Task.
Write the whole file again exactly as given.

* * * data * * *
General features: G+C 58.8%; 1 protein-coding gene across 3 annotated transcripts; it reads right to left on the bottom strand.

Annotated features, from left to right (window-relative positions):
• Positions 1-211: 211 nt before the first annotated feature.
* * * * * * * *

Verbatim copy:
General features: G+C 58.8%; 1 protein-coding gene across 3 annotated transcripts; it reads right to left on the bottom strand.

Annotated features, from left to right (window-relative positions):
• Positions 1-211: 211 nt before the first annotated feature.